“For us, cremation isn’t a business,” said Betu, a keeper of the sacred flame used to light smouldering pyres across Varanasi’s famed ghats. “It is our spiritual destiny to grant moksha to the deceased by the sacred Ganges.”
Betu’s family, which belongs to the low-caste community of corpse-burners in Varanasi, has for centuries cremated over 200 corpses daily after passing flaming torches to the chief mourners. They have consoled the bereaved.
As teeming crowds of pilgrims, mourners and tourists gathered to pay their last respects to the dead, Betu’s kin oversaw rituals synchronised with outpourings of grief in solidarity. When the dead — shrouded in white and marigold — passed on, the cremators readied themselves for the next batch of mourners, unhindered by theseamless current of life and death.
But since the lockdown in March when gatherings in large numbers were called off to contain the pandemic, Betu’s family has cremated less than 30 corpses a day. Only the closest kin of the dead are allowed to circle the funeral pyres, and rituals have been truncated to quick implorations for salvation.
Bizarre as this may seem across the eerily quiet ghats of Varanasi where the search for moksha has never been a solitary affair in living memory, Covid has upturned our understanding of how to mourn and handle death.
As social distancing becomes the new normal, funerals — as we know them — will regrettably but necessarily be another of our social rituals that must radically alter. Grief must be processed in isolation.
To quell disquieting thoughts about mortality viscerally felt across religious and social traditions, human touch and presence arecritical sources of consolation. Gatherings not only infuse a sense of hope in survivors, but also normalise the grieving process. But in a pandemic of social isolation, grieving in unison exacerbates the risk of community transmission, isn’t it?
The changes are already making grieving more complicated whether or not the deceased died from Coronavirus. Death-rites considered sacrosanct for any religion are in serious threat of being eroded. There’s a sense of helplessness as age-old death rituals across religious traditions are being upturned to fit “together apart” silos and accommodate the new reality of virtual mourning.
In Calcutta, 79-year-old AnjanaBasu was in mourning when her sister-in-law died a few weeks ago. With no family by her side, Basu ferried the deceased to the cremation grounds, performed mukhagni (upending an age-old patriarchal ritual) and signed the death certificate.
“Never had I dreamt of leading a funeral, let alone a private shradhya ceremony in which food and prayers were offered to the deceased,” said Basu, who later shared her grief with her family over an online memorial service.
Even though this intensely emotional experiencewas a solitary one, Basu took comfort in the affirming sound of a lawn mower and in the sight of blooming flowers at the cremation ground. It made her see death as more an interlude than an end.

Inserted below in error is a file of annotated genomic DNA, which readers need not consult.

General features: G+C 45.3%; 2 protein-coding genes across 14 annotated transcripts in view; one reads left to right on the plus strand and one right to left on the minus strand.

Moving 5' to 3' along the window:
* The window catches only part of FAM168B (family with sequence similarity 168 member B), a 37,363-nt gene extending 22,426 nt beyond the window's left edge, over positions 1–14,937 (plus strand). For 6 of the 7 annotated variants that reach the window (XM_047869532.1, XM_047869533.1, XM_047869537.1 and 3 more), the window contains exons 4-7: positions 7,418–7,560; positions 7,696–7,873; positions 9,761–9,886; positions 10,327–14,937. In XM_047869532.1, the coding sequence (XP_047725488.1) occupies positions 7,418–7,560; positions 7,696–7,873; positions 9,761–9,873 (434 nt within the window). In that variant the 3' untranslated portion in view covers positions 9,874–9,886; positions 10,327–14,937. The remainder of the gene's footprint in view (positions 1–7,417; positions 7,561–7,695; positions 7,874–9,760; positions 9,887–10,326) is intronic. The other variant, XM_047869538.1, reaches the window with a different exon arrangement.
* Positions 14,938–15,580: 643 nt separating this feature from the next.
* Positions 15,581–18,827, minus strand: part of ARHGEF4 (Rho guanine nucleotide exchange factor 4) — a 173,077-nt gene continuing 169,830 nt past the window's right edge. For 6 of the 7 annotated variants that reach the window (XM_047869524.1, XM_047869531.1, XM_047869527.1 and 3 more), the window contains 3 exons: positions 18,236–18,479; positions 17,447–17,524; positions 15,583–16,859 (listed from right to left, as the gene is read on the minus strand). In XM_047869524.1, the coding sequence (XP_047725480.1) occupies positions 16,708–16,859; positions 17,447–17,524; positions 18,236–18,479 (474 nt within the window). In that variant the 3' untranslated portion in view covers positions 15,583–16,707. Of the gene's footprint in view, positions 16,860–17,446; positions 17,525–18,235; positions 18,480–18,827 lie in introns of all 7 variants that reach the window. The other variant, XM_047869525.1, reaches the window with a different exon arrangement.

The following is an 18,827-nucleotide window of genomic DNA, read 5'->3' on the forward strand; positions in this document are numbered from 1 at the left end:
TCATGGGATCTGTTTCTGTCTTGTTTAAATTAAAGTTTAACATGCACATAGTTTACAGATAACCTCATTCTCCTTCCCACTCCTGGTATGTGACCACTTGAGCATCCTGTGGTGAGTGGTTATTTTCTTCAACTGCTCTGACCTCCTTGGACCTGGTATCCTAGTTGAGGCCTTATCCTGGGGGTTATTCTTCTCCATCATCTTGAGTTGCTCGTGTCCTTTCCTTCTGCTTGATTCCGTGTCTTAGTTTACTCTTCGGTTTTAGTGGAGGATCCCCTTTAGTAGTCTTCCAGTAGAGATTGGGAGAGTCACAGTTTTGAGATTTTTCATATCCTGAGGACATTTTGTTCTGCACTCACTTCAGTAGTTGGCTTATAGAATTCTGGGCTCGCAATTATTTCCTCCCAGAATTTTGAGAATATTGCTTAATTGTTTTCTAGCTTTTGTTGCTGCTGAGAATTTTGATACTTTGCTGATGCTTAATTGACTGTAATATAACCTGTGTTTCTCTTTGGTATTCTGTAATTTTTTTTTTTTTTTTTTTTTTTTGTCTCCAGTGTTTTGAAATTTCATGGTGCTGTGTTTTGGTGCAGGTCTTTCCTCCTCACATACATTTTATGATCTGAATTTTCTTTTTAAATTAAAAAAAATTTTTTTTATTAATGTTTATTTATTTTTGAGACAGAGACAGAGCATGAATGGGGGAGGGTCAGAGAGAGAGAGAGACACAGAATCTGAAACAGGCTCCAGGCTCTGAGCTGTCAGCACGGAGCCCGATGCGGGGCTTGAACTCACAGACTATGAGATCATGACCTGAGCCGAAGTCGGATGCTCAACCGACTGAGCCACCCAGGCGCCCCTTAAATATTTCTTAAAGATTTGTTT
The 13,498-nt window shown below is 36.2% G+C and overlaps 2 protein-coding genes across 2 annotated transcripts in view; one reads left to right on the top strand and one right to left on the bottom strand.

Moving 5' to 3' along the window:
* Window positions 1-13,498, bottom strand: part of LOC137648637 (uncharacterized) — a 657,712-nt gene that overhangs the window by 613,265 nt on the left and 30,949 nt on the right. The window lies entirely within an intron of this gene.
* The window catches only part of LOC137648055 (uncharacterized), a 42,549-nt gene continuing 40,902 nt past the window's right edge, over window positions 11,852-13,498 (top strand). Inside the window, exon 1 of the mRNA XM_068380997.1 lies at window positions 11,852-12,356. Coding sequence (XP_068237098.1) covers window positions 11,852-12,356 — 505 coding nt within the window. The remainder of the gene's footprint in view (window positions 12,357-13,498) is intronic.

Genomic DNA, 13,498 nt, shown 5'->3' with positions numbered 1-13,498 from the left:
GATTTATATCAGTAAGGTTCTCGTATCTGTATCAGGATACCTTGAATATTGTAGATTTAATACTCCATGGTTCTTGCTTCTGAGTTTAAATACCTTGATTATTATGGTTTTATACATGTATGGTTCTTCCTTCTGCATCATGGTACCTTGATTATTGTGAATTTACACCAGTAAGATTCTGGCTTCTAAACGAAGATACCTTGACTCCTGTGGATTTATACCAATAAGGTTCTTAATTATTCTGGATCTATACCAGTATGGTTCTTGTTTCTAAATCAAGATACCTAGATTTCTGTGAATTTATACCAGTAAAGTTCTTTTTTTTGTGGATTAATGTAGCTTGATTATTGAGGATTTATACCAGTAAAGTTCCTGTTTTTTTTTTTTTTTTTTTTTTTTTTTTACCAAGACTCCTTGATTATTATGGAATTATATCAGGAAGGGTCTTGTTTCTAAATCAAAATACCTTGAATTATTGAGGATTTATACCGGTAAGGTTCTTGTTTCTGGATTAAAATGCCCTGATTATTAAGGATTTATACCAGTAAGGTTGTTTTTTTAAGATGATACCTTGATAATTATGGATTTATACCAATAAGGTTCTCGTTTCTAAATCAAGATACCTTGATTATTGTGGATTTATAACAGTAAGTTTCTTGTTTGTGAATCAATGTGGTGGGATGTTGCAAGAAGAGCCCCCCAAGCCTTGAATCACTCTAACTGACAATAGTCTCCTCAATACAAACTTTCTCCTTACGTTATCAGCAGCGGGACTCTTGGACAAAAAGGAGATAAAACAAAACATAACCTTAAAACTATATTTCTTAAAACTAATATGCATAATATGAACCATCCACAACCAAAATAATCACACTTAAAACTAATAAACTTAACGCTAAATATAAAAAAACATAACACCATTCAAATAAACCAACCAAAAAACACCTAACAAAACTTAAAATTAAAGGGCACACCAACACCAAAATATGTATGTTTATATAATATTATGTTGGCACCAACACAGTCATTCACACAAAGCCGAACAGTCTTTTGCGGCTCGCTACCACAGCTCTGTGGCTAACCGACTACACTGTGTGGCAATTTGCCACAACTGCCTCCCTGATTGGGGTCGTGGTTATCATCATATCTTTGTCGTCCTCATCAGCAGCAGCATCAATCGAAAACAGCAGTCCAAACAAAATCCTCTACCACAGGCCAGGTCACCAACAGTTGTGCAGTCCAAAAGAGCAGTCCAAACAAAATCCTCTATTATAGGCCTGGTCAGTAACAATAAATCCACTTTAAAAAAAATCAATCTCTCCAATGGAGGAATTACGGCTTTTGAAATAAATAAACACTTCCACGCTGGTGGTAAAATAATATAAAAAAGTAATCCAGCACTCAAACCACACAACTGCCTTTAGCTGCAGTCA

In the UK last month, a 13-year-old Muslim boy, who died after testing positive for Coronavirus, had a funeral where only four people wearing protective gear and masks, were allowed to be present. The mourners stood apart from each other observing social distancing guidelines, while the boy’s immediate family grieved their loss remotely in self-isolation.
There are also cases of families refusing to accept the bodies of Coronavirus patients fearing the spread of infection. In Maharashtra, a Muslim man was cremated hurriedly after graveyard authorities backed out; in Ludhiana, a 79-year-old man volunteered to perform the last rites of Covid patients after he was moved by stories of families refusing to attend funeral services.
Cemeteries and burial grounds are setting the rules for graveyard behaviour; funeral homes are handling arrangements over phone or online; funerals are being livestreamed to connect far-flung mourners; chairs are being repositioned at funeral homes; flowers and offerings have been made redundant; and celebration of the lives of those who've passed, reserved for later.
While dying alone may be a source of mental anguish, grieving alone could be harder—the loss remains, the connections change, the space for reconciliation shrinks. Even though technology and virtual communication are helping people come together, there may be strong unspoken feelings trapped by guilt where families think they haven’t done enough for their loved ones, or play blame.
Ceremonies are sometimes grief-levelers to accept the reality of death, share memories and discuss ways to live life forward with meaning and purpose. But with the breaking down of a habitual structure and the collective loss of normalcy, how do we then contend with grief and closure?
As hard as it may be to find meaning after a devastating loss, meaning itself could be the key to post-traumatic growth—a positive psychological change experienced due to a major life crisis or a traumatic event.
Instead of hate, blame and cynicism, turning grief and desperation into positive action could spark post-traumatic growth amid the pandemic.
In Indore, when the family of a woman who is suspected to have died from the coronavirus refused to touch her body, 10 Muslim neighbors put together a bier and carried her body to the cremation grounds on their shoulders.
There’s surely a lesson there.
Priyadarshini Sen is an Independent Journalist based in Delhi. She writes for India and US-based media. Views are personal.
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